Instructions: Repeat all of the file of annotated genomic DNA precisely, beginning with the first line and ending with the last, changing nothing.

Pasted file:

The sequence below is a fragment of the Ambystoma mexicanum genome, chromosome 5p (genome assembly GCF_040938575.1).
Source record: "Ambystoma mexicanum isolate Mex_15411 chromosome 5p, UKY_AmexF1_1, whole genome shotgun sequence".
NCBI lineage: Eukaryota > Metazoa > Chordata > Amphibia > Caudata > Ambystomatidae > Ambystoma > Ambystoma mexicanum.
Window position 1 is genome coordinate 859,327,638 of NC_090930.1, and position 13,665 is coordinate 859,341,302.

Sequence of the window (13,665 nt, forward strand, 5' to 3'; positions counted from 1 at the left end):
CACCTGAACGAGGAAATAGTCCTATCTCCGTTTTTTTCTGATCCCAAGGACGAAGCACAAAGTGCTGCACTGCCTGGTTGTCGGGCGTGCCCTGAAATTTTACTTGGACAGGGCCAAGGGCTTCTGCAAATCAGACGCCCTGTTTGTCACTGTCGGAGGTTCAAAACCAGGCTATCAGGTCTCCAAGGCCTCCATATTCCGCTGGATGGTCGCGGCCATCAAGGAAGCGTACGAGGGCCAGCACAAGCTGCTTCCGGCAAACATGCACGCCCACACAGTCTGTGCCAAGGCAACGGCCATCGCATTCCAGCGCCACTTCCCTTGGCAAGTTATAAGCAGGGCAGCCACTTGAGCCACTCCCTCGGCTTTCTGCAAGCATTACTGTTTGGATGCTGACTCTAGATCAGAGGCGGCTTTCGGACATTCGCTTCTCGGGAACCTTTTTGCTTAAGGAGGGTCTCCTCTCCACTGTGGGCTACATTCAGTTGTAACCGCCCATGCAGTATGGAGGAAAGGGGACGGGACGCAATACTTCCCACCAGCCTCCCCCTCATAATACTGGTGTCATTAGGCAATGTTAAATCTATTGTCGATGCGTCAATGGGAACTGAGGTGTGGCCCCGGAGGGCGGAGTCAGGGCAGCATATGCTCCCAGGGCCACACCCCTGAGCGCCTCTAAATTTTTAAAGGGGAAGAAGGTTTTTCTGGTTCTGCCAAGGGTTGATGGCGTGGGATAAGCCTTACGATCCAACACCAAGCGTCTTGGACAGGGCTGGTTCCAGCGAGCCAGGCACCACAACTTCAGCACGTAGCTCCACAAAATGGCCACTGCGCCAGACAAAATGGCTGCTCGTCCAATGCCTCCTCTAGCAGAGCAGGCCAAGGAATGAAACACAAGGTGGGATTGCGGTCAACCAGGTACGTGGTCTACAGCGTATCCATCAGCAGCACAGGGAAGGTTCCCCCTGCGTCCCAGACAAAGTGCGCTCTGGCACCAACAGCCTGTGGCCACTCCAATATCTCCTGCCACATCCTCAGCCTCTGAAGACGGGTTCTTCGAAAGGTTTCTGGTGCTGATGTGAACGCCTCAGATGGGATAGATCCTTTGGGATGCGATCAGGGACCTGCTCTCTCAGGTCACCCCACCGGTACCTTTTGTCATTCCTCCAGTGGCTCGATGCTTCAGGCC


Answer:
The sequence below is a fragment of the Ambystoma mexicanum genome, chromosome 5p (genome assembly GCF_040938575.1).
Source record: "Ambystoma mexicanum isolate Mex_15411 chromosome 5p, UKY_AmexF1_1, whole genome shotgun sequence".
NCBI lineage: Eukaryota > Metazoa > Chordata > Amphibia > Caudata > Ambystomatidae > Ambystoma > Ambystoma mexicanum.
Window position 1 is genome coordinate 859,327,638 of NC_090930.1, and position 13,665 is coordinate 859,341,302.

Sequence of the window (13,665 nt, forward strand, 5' to 3'; positions counted from 1 at the left end):
CACCTGAACGAGGAAATAGTCCTATCTCCGTTTTTTTCTGATCCCAAGGACGAAGCACAAAGTGCTGCACTGCCTGGTTGTCGGGCGTGCCCTGAAATTTTACTTGGACAGGGCCAAGGGCTTCTGCAAATCAGACGCCCTGTTTGTCACTGTCGGAGGTTCAAAACCAGGCTATCAGGTCTCCAAGGCCTCCATATTCCGCTGGATGGTCGCGGCCATCAAGGAAGCGTACGAGGGCCAGCACAAGCTGCTTCCGGCAAACATGCACGCCCACACAGTCTGTGCCAAGGCAACGGCCATCGCATTCCAGCGCCACTTCCCTTGGCAAGTTATAAGCAGGGCAGCCACTTGAGCCACTCCCTCGGCTTTCTGCAAGCATTACTGTTTGGATGCTGACTCTAGATCAGAGGCGGCTTTCGGACATTCGCTTCTCGGGAACCTTTTTGCTTAAGGAGGGTCTCCTCTCCACTGTGGGCTACATTCAGTTGTAACCGCCCATGCAGTATGGAGGAAAGGGGACGGGACGCAATACTTCCCACCAGCCTCCCCCTCATAATACTGGTGTCATTAGGCAATGTTAAATCTATTGTCGATGCGTCAATGGGAACTGAGGTGTGGCCCCGGAGGGCGGAGTCAGGGCAGCATATGCTCCCAGGGCCACACCCCTGAGCGCCTCTAAATTTTTAAAGGGGAAGAAGGTTTTTCTGGTTCTGCCAAGGGTTGATGGCGTGGGATAAGCCTTACGATCCAACACCAAGCGTCTTGGACAGGGCTGGTTCCAGCGAGCCAGGCACCACAACTTCAGCACGTAGCTCCACAAAATGGCCACTGCGCCAGACAAAATGGCTGCTCGTCCAATGCCTCCTCTAGCAGAGCAGGCCAAGGAATGAAACACAAGGTGGGATTGCGGTCAACCAGGTACGTGGTCTACAGCGTATCCATCAGCAGCACAGGGAAGGTTCCCCCTGCGTCCCAGACAAAGTGCGCTCTGGCACCAACAGCCTGTGGCCACTCCAATATCTCCTGCCACATCCTCAGCCTCTGAAGACGGGTTCTTCGAAAGGTTTCTGGTGCTGATGTGAACGCCTCAGATGGGATAGATCCTTTGGGATGCGATCAGGGACCTGCTCTCTCAGGTCACCCCACCGGTACCTTTTGTCATTCCTCCAGTGGCTCGATGCTTCAGGCC